No storm has maintained such high winds this long
No storm has ever maintained such high wind speeds for so long. Hurricane Irma broke the record on Thursday, after battering several Caribbean islands and threatening Cuba, the Bahamas and Florida.
Irma maintained 185 mph winds for a record 37 hours and existed as a Category 5 hurricane for more than 51 hours.
The storm is expected to bring “life-threatening wind, storm surge and rainfall hazards” to the northern coast of Hispaniola, which includes the Dominican Republic and Haiti, on Thursday, the National Hurricane Center warned. It will pass directly over — or very near — the low-lying islands of Turks and Caicos and parts of the Bahamas on Thursday and Friday, the center forecast, and push a storm surge of seawater 15 to 20 feet high. The surge could put large parts of the islands under water.
“At this point we’re just trying to prepare, because we’re not exactly sure when she will touch down,” said Shaddia Smith, from Freeport in the Bahamas Thursday morning. “Most people now are just securing their homes and stocking up on food storage. They don’t want to take anything lightly.”
Puerto Rico managed to escape the worst of the storm’s wrath, though nearly 70% of households were without power and 17% of the island was without water, according to Gov. Ricardo Rosselló.
“We would like to start out thanking the Almighty,” Rosselló said in a statement. “Our prayers were answered.”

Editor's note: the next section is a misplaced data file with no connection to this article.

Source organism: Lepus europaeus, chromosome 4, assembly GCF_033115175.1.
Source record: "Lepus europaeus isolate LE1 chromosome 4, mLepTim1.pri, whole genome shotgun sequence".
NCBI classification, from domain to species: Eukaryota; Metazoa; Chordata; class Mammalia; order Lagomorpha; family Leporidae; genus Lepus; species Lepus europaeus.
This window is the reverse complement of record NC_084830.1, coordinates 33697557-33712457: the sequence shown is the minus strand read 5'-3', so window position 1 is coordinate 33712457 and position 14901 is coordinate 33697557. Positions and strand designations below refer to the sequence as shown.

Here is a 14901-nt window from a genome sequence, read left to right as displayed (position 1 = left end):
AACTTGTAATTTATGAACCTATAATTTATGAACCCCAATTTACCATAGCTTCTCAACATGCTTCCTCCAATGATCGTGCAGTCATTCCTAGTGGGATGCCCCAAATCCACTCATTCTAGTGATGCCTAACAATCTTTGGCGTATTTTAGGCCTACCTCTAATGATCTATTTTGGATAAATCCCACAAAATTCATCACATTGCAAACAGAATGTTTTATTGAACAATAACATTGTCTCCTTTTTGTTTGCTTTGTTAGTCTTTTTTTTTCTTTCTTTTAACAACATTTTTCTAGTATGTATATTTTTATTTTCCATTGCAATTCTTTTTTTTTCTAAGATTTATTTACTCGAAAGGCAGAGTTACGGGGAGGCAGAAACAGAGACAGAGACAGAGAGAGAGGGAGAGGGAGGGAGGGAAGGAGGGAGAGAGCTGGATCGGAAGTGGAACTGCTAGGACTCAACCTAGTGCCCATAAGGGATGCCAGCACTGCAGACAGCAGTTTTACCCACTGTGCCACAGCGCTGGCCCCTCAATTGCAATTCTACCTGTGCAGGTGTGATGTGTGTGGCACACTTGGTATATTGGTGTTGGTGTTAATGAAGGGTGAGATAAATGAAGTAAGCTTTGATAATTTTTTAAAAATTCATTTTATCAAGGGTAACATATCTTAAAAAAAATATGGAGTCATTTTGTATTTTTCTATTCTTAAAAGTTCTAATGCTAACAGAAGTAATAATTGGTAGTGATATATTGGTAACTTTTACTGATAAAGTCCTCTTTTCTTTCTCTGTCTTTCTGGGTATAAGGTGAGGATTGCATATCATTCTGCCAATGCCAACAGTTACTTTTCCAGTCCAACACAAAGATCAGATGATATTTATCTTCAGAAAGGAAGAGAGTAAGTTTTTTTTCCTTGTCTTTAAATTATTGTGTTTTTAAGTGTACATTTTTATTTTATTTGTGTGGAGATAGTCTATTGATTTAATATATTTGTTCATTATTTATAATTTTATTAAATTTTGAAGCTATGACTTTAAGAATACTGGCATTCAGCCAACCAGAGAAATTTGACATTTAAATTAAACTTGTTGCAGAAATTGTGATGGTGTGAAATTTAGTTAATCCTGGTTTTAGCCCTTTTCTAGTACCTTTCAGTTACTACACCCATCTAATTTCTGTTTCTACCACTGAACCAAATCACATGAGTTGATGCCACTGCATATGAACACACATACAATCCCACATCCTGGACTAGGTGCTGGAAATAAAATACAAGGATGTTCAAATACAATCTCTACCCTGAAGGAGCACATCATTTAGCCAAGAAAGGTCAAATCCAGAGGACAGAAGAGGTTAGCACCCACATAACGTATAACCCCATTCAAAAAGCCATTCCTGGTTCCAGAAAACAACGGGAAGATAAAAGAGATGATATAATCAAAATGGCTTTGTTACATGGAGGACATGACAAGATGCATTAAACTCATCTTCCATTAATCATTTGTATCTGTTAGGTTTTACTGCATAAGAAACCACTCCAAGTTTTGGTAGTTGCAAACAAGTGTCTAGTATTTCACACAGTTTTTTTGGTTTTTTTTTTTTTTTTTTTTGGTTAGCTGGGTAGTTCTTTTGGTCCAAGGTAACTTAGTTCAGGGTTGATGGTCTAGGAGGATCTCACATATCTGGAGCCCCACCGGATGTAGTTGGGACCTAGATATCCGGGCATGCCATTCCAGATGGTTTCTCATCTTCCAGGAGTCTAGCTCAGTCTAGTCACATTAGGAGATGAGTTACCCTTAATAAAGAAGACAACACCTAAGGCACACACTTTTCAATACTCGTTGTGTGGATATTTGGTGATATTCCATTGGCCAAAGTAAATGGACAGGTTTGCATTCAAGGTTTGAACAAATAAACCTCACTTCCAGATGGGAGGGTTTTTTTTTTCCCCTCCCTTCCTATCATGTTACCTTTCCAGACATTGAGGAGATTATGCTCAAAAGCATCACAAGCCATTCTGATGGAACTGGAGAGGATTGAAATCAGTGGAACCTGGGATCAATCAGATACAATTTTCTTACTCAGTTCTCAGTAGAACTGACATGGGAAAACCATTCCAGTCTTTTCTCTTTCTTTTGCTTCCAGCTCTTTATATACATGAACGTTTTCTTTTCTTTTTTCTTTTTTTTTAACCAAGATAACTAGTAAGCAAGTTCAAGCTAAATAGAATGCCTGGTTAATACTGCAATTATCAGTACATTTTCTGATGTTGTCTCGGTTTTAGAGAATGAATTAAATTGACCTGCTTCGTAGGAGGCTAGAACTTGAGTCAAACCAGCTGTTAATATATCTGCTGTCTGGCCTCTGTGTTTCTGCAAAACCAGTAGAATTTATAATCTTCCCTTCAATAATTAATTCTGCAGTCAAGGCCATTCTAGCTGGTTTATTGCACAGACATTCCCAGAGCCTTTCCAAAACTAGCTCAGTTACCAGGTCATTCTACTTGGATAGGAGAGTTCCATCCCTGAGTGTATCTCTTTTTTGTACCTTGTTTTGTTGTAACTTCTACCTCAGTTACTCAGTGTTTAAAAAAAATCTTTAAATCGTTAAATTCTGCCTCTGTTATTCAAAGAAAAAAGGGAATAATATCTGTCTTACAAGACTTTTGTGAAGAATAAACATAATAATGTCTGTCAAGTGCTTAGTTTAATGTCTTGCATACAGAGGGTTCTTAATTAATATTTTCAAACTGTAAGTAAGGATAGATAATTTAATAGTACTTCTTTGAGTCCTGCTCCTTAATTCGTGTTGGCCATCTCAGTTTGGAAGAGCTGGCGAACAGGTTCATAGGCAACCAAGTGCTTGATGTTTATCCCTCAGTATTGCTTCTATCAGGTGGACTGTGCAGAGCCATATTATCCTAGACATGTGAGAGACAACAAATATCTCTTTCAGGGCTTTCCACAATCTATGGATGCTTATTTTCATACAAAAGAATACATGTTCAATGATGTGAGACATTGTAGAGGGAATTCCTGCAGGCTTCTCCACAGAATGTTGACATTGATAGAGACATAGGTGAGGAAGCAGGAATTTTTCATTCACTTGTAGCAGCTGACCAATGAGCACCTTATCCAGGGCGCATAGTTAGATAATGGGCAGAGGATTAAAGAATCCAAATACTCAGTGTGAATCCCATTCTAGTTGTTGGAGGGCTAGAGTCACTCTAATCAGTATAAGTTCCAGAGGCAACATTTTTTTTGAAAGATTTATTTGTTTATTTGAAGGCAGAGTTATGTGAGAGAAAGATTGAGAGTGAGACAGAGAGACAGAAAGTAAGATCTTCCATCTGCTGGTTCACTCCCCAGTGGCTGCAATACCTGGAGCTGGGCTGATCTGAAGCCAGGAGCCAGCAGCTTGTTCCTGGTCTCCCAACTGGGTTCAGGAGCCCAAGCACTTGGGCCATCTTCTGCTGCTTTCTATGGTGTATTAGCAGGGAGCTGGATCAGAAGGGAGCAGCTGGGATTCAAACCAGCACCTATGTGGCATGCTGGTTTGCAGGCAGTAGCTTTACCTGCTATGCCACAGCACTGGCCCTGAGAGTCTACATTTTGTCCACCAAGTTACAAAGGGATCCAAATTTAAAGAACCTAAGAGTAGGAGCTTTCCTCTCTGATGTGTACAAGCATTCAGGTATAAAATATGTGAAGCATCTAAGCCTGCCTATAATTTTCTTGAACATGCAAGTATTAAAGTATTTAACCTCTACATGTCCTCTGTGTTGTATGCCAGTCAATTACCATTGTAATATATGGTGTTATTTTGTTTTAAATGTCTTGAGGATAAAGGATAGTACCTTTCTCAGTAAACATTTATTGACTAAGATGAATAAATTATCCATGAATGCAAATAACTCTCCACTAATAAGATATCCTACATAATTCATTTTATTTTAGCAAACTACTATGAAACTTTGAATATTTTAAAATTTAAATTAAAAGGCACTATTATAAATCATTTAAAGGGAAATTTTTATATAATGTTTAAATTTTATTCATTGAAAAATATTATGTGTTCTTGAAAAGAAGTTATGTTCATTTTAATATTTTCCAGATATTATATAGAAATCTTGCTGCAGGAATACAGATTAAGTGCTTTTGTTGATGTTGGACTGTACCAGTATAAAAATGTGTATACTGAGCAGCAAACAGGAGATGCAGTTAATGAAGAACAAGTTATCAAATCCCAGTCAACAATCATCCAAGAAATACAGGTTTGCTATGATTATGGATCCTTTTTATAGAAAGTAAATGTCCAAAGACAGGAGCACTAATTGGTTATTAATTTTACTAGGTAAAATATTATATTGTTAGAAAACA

For many who lived through the fierce winds, it was an almost indescribable experience.
“Right now we are feeling the fury of this hurricane,” José Pérez, director of emergency management of Culebra, a small island east of Puerto Rico’s main island, told the New York Times. “I was 13 and I obviously remember Hurricane Hugo, but this is something incomparable. This is something terrible, an experience out of this world.”
Alex Woolfall, a British public relations consultant, described “thunderous sonic boom noises” and the “scream of things being hurled against the building.” while staying at the Westin resort on the Dutch side of St. Martin.
Meanwhile, evacuations continued in Florida, where the storm might make landfall early Sunday morning. Traffic was jamming the two main highways, I-75 and I-95. Beverly Taylor, who lives in Plantation, to the west of Ft. Lauderdale, said that she and her husband, James, were planning to drive to Destin, on the Florida Panhandle, to stay with a relative for a while.
“We don’t fear for our safety,” Taylor said in an interview Wednesday night. “You hate to leave your house because if something happens to it you’re 600 miles away and that is not a fun thing.” But she said the couple were leaving because of a possible extended power outage.
“This hurricane appears to be morphing into Hurricane Andrew,” she said, referring to the devastating storm of 1992. “It’s still hotter than blue blazes down here. When you ‘re without power, you’re miserable, you’re hot. We’re not big cooker-outers. We’re both in our mid 70s. We’ve done the roughing it thing before.”
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